How do you feel about change?
The world we all inhabit has changed dramatically since I was a girl.
There were a lot more rules of etiquette, manners mattered, and going to church was a virtue. People were addressed as Mr. and Mrs. or Miss, no first names until later, and there was a lot less swearing. There were general fears about war, even epidemics, but no one closed down countries as a result.
Skirts used to be a certain length. Fashion magazines would tell us what these lengths were for a particular season. And fashionable young women would take their clothes to a seamstress who would shorten them by one Inch or let an inch or two out to get it right for that year. This seemed extremely important. Seeing someone whose dress length was all wrong, diminished them in the eyes of judgmental women.
Well, that is no more. Take a look at the photo below.
At a recent Easter event, the skirt lengths were extremely varied. Some were so short it looked dangerous. Others were full-length skimming the top of the shoe. One of the girls in this photo is actually wearing an old evening dress that once belonged to me. I wore it for years very proudly.
Language has changed. Words that would never be uttered in company in the 1950s are common and spoken by men and women and the young. Yet other words that were once commonplace or at least allowed, have changed in connotation or been appropriated by one group or another. Many of them are no longer in our lexicon.
Now I see them (words) in the strangest places. Pronouns appear that seem very out of place in a signature or under one. Why? Oh! I know what they are saying. How could I avoid knowing? But the human race got along for thousands and thousands of years without stating preferred pronouns. And I wish they would quit it.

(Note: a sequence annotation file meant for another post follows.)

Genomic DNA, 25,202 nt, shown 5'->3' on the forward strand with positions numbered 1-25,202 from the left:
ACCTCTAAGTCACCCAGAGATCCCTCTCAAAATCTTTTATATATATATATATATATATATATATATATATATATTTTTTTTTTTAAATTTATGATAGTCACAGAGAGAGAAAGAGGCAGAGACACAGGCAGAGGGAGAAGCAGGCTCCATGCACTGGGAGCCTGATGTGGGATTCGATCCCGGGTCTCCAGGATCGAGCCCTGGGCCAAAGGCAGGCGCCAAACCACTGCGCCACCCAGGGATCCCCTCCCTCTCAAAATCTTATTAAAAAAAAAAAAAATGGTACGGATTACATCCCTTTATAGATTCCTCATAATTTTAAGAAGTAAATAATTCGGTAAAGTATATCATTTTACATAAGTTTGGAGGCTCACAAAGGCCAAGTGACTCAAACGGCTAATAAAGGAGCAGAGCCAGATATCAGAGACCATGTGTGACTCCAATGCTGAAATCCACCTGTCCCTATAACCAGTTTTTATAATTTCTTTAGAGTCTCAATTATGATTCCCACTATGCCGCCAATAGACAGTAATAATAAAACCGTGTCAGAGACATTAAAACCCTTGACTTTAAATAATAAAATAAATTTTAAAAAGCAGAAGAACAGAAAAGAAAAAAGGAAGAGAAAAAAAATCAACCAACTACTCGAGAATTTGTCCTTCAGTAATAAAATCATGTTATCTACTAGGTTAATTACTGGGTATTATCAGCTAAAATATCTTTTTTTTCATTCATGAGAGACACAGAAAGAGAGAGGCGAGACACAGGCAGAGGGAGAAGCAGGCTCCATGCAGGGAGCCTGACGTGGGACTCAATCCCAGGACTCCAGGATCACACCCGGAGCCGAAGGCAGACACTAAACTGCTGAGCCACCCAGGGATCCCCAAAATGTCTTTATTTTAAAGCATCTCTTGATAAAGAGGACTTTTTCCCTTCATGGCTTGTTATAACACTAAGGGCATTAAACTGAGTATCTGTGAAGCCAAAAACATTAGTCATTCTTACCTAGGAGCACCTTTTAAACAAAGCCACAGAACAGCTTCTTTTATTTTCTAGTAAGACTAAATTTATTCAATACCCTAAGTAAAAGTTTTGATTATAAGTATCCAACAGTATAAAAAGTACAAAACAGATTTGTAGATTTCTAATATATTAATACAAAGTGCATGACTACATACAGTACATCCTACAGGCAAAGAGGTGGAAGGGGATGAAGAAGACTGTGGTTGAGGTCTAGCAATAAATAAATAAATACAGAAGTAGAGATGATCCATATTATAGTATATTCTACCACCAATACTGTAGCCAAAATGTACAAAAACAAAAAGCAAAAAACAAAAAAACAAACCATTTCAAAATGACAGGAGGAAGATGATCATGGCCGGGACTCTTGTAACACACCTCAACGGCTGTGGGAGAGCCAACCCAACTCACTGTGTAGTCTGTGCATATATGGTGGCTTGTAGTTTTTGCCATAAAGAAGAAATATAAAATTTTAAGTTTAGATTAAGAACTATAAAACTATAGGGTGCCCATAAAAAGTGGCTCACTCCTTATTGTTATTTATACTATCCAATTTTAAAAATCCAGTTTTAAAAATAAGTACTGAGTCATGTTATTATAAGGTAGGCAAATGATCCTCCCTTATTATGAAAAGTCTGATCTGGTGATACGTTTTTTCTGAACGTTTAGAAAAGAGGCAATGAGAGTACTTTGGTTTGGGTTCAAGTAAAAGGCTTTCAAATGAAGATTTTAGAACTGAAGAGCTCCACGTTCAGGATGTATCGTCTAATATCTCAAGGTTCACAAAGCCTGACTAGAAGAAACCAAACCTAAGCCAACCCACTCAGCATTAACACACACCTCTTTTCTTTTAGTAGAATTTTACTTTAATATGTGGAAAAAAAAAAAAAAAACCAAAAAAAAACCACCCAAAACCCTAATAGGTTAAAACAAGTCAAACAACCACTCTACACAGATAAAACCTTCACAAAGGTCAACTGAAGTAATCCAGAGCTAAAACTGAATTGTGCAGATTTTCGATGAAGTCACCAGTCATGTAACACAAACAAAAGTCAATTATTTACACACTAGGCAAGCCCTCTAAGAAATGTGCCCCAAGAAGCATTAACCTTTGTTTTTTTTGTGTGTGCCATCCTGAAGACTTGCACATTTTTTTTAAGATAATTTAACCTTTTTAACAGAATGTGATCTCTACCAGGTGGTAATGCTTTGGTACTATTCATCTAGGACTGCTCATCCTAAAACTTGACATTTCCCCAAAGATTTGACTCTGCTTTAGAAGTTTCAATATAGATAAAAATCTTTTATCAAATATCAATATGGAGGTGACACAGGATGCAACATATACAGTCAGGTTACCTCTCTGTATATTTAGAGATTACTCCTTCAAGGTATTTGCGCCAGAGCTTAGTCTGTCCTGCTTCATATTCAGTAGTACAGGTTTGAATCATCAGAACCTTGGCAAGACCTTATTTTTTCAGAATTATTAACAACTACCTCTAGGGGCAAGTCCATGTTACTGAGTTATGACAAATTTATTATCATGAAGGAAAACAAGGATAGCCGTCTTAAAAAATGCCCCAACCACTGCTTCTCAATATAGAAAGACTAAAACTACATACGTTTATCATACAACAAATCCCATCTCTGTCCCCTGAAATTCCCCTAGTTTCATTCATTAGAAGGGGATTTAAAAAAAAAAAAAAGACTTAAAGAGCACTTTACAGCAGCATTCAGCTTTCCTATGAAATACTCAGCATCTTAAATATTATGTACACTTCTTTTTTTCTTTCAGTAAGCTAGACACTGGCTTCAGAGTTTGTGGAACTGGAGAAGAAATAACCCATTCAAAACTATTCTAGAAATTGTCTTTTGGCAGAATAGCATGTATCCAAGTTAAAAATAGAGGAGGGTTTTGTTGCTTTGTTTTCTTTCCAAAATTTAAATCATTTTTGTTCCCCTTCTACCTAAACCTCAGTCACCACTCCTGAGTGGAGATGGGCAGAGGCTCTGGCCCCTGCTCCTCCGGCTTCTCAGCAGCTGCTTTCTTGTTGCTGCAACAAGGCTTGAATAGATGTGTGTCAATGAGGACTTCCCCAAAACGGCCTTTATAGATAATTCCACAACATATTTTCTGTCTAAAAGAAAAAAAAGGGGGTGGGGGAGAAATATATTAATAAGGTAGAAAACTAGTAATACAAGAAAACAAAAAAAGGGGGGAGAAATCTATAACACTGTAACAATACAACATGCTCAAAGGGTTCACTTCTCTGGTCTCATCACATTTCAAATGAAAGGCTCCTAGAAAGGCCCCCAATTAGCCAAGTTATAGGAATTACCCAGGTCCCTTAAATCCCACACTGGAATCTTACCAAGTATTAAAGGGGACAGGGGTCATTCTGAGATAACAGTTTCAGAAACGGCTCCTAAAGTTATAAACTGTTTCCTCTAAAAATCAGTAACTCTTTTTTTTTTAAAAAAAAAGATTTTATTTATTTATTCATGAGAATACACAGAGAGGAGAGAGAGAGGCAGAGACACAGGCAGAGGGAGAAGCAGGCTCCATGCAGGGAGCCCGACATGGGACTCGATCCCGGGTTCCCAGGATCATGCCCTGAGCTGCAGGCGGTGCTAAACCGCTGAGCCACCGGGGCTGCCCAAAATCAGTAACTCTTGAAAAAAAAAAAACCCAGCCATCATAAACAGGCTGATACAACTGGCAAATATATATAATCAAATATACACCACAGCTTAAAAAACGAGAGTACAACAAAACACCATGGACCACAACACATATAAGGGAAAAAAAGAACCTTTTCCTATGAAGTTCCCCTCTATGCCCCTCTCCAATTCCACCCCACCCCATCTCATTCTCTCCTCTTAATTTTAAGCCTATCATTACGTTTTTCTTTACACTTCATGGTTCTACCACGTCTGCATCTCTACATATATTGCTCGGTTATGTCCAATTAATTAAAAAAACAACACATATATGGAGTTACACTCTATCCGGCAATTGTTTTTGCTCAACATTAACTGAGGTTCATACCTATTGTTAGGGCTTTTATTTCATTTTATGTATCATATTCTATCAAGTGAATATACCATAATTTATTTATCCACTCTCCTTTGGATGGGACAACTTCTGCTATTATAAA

Houses have always been places of refuge. Theoretically at least, they were cozy and warm and comfortable. But suddenly I am confronted with white, stark, angles and steel and glass. Where once well-rubbed dark wood and upholstery reined supreme; these have been banished as old-fashioned. I recently visited a club that used to be gorgeous, welcoming, softly contoured, where sounds were muffled and filtered light gently lit the interior. A complete transformation occurred under new ownership. It cost a fortune. Now it is all monochrome, angles, and as welcoming as an operating room in a hospital. The bare floor, no draperies, bright lighting blasts the visitor, and there is nothing to absorb the sounds from assaulting one’s ears. This is progress?
On the other hand, there are no barriers to anyone of any ethnicity or sexual preference. Women can hold any position. (by law). In fact, most people don’t even notice whether a radio host is male or female, or a Senator or a judge might be either without comment. Women fought hard for their right to all these choices. Along with this came some disturbing traits in those whom some call “snowflakes”. These poor souls need “safe spaces” to go to when something happens that they do not like. They are easily “triggered”. I am not sure I ever heard and certainly never used that word until the early 2000s … When did it begin? They stole that word from people who had actual trauma, people who had been in wars or horrible, violent situations. Now the words belong to spoiled brats who won’t put up with any idea they don’t agree with.
Therapy has improved a lot over my lifetime. One of my daughters is an art therapist. What a wonderful idea that is. I know that working with art can be very freeing and satisfying. Especially things you can do with your hands like sculpting, throwing pots, or even finger painting or playing with a musical instrument. Of course, writing is pretty cathartic. We should all be keeping a record of our thoughts and the events in our lives.
My time in this world is dwindling so that there is far more time that has passed than time ahead of me. But the view is great from here. Things seem to make sense in a way they didn’t when I was young or even in the middle of life. Some of the things that were so important at one time, just fade into the background. Some boyfriend you lost, a school you were not accepted into. Even for your children, disappointments led to other opportunities and so each experience is best embraced for what it is. In the end, it all forms a meaningful pattern we can only see in retrospect.
Life is full of change and surprises. Many are wonderful! Many are not. I am grateful for every day left to me whether things go my way or not. Overall I choose life.
Copyright©. 2022 Bonnie B. Matheson